The Maricopa County Department of Public Health has confirmed at least one case of measles on Saturday morning. The department is investigating the case, which involves an international visitor. Doctors at Phoenix Children’s Hospital have been on high alert due to a spike in measles cases across the country and overseas, especially since the Valley has a low measles vaccination rate.
To reach herd immunity, where there is enough protection to drastically mitigate the disease from spreading, a region needs at least 95% of the population to be vaccinated. However, the Arizona Department of Health Services reports that only 89% of kindergarteners are vaccinated against measles. The airborne virus can spread through coughing and sneezing, leaving the air around it infectious for several hours. Complications from measles can range from mild to severe, including pneumonia and brain swelling.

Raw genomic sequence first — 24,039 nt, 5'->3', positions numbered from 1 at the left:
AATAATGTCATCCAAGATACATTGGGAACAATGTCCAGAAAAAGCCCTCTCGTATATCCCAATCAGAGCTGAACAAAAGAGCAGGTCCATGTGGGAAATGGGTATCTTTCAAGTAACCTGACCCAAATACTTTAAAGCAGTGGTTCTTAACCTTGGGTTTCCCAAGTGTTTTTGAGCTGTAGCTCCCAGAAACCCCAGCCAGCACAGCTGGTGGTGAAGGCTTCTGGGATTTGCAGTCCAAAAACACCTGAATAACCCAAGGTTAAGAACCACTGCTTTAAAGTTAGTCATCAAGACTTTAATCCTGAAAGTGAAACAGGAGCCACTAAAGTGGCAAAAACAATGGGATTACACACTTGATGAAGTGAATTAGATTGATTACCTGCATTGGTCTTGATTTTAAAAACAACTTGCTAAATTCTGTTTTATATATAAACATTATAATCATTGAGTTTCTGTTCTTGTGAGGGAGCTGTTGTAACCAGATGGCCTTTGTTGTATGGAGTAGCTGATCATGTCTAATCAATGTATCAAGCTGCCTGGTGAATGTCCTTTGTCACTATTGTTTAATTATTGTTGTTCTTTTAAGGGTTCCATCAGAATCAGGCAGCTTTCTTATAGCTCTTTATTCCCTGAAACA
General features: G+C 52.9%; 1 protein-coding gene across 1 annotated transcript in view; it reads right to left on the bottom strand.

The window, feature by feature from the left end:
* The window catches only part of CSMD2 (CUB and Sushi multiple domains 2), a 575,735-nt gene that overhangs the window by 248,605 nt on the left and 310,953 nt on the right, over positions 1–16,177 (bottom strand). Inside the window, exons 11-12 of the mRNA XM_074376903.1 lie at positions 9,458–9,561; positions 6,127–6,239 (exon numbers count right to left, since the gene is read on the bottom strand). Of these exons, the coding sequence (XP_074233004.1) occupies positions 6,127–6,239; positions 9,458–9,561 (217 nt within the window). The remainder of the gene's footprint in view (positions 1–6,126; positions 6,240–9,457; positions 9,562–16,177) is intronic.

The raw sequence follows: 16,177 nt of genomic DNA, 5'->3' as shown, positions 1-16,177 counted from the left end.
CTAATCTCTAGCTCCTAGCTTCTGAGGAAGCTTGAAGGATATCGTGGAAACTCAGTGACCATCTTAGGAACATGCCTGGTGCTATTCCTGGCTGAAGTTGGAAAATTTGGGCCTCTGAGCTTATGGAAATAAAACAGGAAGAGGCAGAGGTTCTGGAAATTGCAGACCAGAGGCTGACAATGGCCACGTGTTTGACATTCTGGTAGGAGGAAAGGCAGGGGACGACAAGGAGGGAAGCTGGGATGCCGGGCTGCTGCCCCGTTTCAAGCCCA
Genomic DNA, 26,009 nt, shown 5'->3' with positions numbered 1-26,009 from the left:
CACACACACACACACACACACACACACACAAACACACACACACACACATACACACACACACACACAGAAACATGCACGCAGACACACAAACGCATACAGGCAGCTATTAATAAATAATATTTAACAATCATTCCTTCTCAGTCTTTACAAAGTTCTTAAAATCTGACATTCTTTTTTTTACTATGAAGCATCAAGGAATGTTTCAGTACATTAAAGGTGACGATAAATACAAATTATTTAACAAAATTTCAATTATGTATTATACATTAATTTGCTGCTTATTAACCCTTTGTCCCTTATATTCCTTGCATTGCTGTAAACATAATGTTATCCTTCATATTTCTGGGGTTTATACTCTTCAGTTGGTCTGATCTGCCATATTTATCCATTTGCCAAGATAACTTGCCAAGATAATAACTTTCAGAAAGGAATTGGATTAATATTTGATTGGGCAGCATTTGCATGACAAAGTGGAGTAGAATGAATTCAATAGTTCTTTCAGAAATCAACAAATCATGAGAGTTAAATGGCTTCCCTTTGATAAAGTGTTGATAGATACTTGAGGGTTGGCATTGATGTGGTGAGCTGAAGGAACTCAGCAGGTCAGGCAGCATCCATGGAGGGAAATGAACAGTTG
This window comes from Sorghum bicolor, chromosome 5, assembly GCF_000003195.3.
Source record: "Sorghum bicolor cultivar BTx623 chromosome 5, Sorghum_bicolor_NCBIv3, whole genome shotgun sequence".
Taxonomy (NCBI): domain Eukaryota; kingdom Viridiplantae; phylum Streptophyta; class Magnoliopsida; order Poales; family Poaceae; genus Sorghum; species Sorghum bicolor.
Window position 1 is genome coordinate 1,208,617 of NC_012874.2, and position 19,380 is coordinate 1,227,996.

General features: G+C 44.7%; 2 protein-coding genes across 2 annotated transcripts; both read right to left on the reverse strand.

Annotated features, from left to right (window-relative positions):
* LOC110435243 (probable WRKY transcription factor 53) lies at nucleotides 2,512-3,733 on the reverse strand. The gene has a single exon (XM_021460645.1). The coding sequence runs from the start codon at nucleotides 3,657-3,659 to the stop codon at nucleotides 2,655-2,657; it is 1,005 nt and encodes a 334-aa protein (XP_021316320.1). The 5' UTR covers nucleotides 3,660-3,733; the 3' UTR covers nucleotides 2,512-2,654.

Dr. Nick Staab, assistant medical director for MCDPH, emphasized the preventability of the highly infectious disease, urging residents to stay up-to-date on their vaccines and watch for symptoms of measles, especially if they are high risk or unvaccinated. Symptoms of measles include fever, cough, white spots in the throat, red and/or watery eyes, rash, and a runny nose, and it can take up to 21 days to start showing symptoms. The department advises those who experience symptoms to self-isolate, stay away from others, and contact their healthcare provider.